Could You Have Long Covid? Here Are The Common Signs And Symptoms

Mark Kortepeter

This picture taken on November 28, 2020 shows Juno Simorangkir, a Long Covid campaigner.

AFP via Getty Images

Dr. Kortepeter, an infectious disease and public health physician and biodefense expert discusses common signs and symptoms that some Covid victims have experienced after illness.

A gentleman reached out to me recently for help who said he was previously successful, but was now a broken man, sick, in agonizing pain, broke and out of work. His wife was even worse. He had seen multiple physicians and a psychiatrist, but no one could help him. What struck me was that both his and his wife’s symptoms began after having Covid-19 illness. I thought that if his current complaints are due to his Covid infection, he may have what is called “long Covid.”

Although most people who get a Covid infection recover within a couple weeks, not long after the Covid-19 pandemic began, clinicians started seeing patients who took longer to improve or just didn’t seem to get better at all. These individuals are called “long haulers.” You may have heard about it. Multiple other names have been used to describe this phenomenon, including: post-acute sequelae of SARS-CoV2 (PASC), or post-Covid syndrome.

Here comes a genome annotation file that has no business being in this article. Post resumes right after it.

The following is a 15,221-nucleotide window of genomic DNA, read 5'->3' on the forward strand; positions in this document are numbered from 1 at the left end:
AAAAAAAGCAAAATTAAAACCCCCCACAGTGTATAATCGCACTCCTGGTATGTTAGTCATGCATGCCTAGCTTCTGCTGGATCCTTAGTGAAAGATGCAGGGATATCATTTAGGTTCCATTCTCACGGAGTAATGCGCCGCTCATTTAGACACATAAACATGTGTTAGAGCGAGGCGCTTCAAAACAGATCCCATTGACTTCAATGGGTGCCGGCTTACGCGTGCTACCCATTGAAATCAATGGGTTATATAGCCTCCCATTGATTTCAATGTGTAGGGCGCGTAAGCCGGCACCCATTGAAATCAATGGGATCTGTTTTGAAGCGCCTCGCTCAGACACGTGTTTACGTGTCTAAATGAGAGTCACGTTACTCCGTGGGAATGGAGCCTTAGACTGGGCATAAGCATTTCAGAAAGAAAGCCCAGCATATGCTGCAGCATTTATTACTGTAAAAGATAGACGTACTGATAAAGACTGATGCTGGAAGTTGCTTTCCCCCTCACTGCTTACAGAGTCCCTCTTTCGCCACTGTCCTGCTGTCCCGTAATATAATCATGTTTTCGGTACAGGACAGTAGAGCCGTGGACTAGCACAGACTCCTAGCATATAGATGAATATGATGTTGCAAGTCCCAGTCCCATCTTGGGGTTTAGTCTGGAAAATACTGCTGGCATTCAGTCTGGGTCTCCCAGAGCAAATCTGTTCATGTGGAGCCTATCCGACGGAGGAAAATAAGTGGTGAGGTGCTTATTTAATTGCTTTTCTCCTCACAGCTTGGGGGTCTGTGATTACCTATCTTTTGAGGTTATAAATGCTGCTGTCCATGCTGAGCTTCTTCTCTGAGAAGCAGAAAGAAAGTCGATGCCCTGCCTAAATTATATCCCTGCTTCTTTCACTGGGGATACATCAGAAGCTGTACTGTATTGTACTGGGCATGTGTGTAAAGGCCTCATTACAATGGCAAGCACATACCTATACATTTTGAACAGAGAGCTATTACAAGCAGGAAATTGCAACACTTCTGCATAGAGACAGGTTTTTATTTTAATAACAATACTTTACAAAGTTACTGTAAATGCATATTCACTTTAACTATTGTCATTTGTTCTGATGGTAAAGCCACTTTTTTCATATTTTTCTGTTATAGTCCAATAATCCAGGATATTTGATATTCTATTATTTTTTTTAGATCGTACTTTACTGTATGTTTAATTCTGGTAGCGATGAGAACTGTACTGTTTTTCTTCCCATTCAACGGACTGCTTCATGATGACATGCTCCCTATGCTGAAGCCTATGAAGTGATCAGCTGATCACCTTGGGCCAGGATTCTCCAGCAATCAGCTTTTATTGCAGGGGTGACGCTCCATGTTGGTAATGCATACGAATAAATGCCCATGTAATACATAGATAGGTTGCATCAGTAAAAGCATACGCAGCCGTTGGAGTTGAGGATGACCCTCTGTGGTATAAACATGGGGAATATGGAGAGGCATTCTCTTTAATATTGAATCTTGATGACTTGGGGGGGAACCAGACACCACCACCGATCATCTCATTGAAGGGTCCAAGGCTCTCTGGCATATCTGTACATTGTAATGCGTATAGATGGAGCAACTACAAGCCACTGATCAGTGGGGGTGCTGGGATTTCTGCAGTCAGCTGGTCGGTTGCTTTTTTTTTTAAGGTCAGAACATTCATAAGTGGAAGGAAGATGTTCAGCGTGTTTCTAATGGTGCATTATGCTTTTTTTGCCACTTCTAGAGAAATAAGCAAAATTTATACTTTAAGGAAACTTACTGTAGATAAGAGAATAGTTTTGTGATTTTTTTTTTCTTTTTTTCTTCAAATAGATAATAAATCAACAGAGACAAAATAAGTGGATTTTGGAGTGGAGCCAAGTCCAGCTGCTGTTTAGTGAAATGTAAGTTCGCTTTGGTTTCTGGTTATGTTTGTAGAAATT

It has taken some time, but long Covid is now recognized as a real problem. The CDC is tracking this unfortunate phenomenon. The CDC uses “post-COVID conditions” to cover a “wide range of health consequences that are present four or more weeks” after Covid-19 illness.

What are the symptoms of long Covid?

The constellation of long Covid symptoms is broad, can vary widely between individuals and can affect multiple different parts of the body. This makes it a challenge to diagnose, especially since there’s no simple diagnostic test and Covid-19 can affect most of the systems in your body. Similarly, long Covid can affect multiple parts of the body, as the snapshot of the types of symptoms below shows, by major organ system:

– General symptoms: fatigue, difficulty sleeping, altered mood